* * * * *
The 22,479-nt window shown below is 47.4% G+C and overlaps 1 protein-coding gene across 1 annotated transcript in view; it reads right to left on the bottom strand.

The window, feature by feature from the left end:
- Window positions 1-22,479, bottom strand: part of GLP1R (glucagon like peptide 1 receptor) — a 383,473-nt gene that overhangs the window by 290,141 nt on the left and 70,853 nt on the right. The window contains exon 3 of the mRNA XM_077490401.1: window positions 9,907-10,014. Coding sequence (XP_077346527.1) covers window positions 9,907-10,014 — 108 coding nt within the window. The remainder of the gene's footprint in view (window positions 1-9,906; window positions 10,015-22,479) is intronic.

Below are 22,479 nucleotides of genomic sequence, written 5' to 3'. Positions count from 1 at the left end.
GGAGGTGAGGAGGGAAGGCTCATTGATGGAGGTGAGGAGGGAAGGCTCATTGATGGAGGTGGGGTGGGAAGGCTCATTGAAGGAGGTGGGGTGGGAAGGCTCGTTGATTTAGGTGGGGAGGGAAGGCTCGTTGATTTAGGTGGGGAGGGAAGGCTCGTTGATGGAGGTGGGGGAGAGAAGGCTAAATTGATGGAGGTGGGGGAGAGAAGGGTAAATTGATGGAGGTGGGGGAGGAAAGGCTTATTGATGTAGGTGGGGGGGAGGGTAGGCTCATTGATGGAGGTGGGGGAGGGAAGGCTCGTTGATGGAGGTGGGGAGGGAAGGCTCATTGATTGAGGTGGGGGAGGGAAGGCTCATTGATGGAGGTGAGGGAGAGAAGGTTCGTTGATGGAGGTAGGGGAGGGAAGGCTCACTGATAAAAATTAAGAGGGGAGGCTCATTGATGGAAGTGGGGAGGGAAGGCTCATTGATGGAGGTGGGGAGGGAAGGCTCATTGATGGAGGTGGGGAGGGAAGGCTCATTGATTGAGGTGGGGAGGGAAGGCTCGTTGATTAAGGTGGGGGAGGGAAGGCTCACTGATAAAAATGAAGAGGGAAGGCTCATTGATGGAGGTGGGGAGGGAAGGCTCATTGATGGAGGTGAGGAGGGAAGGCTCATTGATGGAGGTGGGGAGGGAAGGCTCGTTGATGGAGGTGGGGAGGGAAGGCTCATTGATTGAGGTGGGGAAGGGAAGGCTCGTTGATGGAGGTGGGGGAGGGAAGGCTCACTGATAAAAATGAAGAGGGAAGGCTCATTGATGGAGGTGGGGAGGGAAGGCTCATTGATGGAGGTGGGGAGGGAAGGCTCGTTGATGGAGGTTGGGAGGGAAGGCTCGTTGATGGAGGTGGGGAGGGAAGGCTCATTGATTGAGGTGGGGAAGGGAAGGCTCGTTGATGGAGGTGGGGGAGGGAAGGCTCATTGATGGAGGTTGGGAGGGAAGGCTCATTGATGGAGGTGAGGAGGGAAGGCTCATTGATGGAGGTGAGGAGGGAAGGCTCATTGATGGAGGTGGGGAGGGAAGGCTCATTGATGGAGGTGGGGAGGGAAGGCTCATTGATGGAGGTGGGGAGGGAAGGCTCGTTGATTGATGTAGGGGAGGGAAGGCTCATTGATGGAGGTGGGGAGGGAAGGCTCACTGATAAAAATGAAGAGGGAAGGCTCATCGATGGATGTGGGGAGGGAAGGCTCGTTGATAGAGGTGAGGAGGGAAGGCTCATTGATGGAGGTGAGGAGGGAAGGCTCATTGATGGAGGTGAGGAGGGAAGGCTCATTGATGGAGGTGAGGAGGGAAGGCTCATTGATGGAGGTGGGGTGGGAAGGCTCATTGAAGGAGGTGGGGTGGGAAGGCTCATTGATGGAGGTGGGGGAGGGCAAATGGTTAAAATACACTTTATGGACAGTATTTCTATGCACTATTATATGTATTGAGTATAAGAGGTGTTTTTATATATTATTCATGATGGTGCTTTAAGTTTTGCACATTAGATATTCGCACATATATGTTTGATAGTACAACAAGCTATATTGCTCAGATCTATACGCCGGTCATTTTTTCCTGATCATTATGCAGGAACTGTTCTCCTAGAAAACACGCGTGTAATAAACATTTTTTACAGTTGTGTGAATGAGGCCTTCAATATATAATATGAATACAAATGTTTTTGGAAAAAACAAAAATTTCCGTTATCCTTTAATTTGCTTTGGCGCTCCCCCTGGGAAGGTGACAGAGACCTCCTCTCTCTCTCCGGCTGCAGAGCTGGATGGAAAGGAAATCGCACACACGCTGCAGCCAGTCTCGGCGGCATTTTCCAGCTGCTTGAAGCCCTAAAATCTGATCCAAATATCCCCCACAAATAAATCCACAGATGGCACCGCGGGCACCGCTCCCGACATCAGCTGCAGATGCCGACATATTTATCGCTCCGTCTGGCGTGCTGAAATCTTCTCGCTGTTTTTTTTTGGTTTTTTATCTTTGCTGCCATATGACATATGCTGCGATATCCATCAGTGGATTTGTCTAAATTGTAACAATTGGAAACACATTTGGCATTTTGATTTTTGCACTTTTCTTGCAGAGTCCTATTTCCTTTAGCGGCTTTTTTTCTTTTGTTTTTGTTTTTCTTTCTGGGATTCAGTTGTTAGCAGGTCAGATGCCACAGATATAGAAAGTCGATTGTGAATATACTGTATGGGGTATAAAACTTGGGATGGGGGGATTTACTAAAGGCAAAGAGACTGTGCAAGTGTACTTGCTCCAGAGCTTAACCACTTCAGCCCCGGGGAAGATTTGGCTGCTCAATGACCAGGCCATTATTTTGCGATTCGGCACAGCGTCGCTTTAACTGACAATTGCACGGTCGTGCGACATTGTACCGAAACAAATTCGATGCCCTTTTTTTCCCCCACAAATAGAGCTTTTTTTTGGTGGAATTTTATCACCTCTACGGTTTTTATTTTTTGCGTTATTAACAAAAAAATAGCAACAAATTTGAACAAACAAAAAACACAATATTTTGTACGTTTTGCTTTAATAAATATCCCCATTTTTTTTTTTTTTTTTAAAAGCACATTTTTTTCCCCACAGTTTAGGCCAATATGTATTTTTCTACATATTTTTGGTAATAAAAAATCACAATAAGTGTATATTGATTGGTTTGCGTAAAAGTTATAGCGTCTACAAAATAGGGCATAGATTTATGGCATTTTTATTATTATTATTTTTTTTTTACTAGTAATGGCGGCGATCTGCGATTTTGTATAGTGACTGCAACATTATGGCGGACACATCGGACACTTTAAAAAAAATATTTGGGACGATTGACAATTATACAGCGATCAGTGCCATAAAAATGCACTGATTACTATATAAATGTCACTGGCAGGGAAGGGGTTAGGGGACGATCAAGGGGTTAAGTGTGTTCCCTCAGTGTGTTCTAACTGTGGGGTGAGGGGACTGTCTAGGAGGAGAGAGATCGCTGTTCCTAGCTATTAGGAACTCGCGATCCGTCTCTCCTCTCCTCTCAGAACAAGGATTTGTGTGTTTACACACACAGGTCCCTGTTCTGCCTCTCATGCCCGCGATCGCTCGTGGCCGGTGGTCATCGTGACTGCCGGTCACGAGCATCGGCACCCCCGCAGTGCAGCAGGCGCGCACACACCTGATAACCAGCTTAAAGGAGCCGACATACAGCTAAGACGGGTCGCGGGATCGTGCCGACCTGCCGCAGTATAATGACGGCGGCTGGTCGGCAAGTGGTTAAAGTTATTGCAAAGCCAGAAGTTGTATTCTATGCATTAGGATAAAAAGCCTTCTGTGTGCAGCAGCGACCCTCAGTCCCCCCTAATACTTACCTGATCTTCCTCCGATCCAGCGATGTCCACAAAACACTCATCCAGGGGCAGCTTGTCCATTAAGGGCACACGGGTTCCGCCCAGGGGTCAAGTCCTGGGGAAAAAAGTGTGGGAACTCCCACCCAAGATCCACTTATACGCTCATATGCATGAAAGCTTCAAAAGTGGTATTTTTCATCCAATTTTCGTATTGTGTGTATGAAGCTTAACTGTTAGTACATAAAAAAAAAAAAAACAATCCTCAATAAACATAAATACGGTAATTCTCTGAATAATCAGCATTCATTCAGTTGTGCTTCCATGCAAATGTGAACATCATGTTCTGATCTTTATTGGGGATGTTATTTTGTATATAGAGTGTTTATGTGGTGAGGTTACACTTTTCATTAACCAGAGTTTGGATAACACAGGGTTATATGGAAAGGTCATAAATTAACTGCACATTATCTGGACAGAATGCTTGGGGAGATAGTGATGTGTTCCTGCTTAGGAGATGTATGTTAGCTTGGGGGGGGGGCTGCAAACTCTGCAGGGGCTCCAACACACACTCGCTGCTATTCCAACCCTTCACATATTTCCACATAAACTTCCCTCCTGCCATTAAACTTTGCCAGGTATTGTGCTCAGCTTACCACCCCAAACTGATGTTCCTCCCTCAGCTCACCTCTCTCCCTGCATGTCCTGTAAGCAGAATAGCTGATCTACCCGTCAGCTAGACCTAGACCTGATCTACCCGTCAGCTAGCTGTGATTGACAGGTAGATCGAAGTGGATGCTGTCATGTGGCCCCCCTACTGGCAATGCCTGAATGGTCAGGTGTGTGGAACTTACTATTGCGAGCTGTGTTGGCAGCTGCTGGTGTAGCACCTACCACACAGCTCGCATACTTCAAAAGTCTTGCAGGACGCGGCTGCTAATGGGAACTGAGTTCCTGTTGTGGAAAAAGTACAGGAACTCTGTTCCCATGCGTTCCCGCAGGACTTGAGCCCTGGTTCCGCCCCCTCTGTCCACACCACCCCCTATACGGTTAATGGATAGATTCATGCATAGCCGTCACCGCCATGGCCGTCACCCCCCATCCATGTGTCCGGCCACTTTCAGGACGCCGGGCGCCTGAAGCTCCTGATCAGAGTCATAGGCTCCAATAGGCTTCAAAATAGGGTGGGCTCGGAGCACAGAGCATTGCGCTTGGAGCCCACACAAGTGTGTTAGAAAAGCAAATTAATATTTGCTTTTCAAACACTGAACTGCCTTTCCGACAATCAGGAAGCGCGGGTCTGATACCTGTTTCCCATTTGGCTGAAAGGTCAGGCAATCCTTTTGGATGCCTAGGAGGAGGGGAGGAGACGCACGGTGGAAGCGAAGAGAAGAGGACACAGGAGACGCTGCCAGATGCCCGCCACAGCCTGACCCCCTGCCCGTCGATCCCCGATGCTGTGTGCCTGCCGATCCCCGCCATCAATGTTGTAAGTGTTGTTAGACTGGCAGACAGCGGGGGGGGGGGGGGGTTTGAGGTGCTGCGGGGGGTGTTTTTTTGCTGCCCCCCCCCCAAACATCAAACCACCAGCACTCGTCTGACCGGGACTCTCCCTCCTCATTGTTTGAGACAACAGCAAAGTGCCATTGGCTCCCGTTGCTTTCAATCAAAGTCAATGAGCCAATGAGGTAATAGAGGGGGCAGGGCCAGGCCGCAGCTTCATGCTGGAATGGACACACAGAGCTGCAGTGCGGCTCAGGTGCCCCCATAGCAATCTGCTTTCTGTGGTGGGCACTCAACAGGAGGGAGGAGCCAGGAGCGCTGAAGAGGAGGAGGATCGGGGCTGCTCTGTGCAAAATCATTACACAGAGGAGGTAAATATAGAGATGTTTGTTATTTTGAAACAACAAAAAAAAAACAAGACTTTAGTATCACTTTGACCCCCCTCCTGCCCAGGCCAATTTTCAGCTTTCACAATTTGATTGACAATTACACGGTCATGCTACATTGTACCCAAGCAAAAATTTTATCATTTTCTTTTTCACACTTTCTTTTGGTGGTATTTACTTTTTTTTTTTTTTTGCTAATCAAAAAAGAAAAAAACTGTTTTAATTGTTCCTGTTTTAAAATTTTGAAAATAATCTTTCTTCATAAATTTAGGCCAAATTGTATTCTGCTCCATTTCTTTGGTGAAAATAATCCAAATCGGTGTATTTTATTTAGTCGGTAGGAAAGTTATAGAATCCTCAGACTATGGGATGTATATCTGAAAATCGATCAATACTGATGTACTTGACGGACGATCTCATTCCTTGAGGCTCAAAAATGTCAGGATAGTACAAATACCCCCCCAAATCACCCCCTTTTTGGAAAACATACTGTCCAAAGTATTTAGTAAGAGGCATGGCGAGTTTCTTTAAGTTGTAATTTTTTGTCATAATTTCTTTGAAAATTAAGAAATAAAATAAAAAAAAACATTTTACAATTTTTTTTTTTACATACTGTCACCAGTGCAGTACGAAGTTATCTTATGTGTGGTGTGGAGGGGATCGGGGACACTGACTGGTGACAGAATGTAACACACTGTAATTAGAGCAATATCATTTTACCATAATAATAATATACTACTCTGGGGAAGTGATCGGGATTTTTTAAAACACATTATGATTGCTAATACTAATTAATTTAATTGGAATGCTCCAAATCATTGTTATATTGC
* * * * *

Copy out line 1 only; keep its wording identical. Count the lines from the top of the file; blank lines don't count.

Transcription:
The 22,479-nt window shown below is 47.4% G+C and overlaps 1 protein-coding gene across 1 annotated transcript in view; it reads right to left on the bottom strand.